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United States Department of State / Executive documents printed by order of the House of Representatives, during the second session of the thirty-ninth Congress, 1866-'67
(1866-1867)

Spain,   pp. 565-625 PDF (26.8 MB)


Page 565

 
DIPLOMATIC CORRESPONDENCE. 
local authorities which is sufficiently grave to become the subject of threats
or 
demonstrations of force, is sufficiently serious to be made the subject of
an earn- 
est representation to the Chinese government. 
  Third. That no such threats or demonstrations ought to be madewithout de-
finitive instructions, proceeding either from the legation in China or from
this 
department. 
  Fourth. That this government should be kept punctually advised by the lega-
tion of all proceedings to which the minister in China lends his sanction.
   I do not think it expedient to hazard the impairing of the dignity and&au-
thority of the United States in China, by expressing a formal and officiad
disap- 
probation of the proceedings which took place at Tangchau, but, with the
authority of the President, I give you the following explicit instructions
in 
regard to this and kindred matters. 
   First. That you will employ, or direct the consul to employ, on reasonable
terms, some reliable person to watch the cemetry at Tangchau for the period
of one year. Such person should be, if possible, not obnoxious to prejudices
on the part of the Chinese; and he should report to you directly, or through
the consul, any future desecrations of the cemetery which may occur. 
   Second. That in regard to the desecrations which have heretofore been
committed, 
you apply directly, earnestly, and urgently to Prince Kung for such indemnities
as will be sufficient to repair the injuries which have been committed, and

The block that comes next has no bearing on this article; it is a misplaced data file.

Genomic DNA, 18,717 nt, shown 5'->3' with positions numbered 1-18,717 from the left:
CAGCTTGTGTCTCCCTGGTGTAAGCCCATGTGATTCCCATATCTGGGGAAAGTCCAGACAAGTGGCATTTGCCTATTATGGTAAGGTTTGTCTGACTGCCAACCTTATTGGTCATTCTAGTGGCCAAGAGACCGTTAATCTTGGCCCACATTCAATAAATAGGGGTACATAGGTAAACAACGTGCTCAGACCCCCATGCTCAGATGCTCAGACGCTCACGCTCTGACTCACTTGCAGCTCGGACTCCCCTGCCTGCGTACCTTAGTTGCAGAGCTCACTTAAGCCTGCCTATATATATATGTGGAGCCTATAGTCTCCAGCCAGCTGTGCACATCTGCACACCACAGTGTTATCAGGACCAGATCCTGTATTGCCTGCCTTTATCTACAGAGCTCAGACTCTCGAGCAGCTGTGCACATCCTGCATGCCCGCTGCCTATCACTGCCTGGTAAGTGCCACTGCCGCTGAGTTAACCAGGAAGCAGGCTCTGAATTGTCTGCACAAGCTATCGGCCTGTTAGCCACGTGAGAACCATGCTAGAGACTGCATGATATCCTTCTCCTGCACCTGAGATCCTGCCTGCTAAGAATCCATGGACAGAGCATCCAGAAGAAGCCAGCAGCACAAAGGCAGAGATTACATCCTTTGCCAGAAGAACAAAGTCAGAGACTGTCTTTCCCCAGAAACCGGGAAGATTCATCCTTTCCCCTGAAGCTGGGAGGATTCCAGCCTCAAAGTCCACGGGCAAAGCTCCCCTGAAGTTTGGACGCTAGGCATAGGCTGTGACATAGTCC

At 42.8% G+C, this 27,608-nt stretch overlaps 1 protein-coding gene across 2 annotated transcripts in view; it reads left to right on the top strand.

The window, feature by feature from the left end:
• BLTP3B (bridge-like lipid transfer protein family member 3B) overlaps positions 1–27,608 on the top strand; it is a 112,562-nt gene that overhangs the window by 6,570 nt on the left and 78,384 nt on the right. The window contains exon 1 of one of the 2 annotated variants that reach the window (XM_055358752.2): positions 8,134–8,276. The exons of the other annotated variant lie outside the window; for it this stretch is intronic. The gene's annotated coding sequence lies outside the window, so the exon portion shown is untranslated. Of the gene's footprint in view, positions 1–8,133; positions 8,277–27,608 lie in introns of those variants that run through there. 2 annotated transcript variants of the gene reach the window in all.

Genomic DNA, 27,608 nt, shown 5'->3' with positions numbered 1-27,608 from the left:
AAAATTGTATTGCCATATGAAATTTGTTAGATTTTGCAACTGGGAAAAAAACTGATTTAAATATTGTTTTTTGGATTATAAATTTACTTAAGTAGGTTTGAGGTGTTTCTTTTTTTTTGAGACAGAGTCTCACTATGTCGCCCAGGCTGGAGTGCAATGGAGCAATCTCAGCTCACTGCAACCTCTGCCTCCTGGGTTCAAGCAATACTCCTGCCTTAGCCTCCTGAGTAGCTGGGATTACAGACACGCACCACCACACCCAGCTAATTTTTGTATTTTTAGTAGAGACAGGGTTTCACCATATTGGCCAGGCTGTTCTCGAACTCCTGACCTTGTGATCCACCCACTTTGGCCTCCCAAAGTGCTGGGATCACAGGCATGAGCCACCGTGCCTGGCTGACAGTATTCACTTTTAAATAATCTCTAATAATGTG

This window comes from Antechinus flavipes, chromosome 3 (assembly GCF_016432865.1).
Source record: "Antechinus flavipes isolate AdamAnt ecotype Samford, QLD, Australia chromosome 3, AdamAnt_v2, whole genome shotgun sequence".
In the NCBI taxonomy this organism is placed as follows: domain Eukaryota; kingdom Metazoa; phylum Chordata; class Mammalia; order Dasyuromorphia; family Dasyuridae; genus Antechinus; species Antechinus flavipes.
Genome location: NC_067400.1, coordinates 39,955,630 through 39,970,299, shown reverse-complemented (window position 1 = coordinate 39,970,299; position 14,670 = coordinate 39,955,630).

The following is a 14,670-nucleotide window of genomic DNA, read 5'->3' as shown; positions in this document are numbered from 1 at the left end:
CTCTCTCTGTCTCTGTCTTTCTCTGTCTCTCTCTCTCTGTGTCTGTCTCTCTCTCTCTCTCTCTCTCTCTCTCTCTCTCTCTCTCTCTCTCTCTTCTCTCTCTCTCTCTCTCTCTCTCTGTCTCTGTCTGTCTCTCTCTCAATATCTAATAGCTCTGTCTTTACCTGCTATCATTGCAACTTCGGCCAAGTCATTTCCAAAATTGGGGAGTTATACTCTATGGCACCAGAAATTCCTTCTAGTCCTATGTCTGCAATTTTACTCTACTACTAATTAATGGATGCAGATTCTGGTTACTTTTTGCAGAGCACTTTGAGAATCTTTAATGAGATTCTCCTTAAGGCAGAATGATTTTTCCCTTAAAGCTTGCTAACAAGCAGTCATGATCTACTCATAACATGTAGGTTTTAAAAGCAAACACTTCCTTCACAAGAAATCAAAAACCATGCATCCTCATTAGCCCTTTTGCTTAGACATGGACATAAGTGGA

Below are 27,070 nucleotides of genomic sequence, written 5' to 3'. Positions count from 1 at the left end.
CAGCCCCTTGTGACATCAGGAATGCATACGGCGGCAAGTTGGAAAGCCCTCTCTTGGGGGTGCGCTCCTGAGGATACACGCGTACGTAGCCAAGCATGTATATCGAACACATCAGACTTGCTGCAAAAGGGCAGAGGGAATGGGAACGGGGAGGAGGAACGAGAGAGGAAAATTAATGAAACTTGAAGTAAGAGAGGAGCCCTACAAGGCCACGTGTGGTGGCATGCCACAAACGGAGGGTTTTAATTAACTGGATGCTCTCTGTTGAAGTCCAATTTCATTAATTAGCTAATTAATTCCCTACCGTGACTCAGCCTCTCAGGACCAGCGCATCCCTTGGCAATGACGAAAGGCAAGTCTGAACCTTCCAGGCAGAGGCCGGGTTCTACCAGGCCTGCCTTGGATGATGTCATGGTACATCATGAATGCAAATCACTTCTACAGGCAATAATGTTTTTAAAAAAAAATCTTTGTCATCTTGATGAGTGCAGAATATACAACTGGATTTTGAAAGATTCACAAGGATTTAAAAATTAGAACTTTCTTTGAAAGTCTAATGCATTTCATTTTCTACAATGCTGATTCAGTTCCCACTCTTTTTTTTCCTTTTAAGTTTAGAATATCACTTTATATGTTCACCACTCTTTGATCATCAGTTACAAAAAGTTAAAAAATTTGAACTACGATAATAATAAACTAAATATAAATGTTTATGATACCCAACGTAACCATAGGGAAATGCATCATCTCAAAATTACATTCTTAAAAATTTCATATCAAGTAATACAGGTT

that 
he cause the individuals who committed the offences to be brought to speedy
punishment; and also that the Chinese government will indemnify us for the
expense incurred in watching the cemetery. 
   Third. That you ascertain all the facts involved in the charge that Chinese
 subjects prevented citizens of the United States from renting houses. That
if, 
 in your judgment, the facts warrant it, you make-a proper representation
of the 
 grievances to Prince Kung, and-ask for immediate and effective redress and
 indemnity, provided that the demand can be sustained under a proper con-
 struction of the treaty between the United States and China, but not otherwise.
   Fourth. That you report-to this department such proceedings as you shall
take 
 in the premises. 
        I am, sir, your obedient servant, 
                                               WILLIAM. H. SEWARD. 
   S. WELLS WILLIAMS, Esq., 4c., 4.-c-,94T, 
                                  SPAIN. 
                          Mr. Seward to Mr. Hale. 
 No. 12.]                             DEPARTMENT OF STATE, 
                                           Washington, December 11, 1865.
   SIR: I am directed by the President to express emphatically his regret
at 
 the failure which has thus far attended the efforts that have been made
to induce 
 the belligerent parties in Chili to desist from hostilities and to inaugurate
meas- 
 ures of pacification. You are expected, however, to use your good offices
in 
 this direction whenever, in your opinion, there shall be any reasonable
ground 
 whereon to build a hope of success; and I have only one suggestion to offer
for 
 the guidance of your own discretion, which is, that in tendering such good
offices 
 it is eminently proper and wise to treat the powers who are actually at
war with 
 equal consideration and respect. 
or,65 


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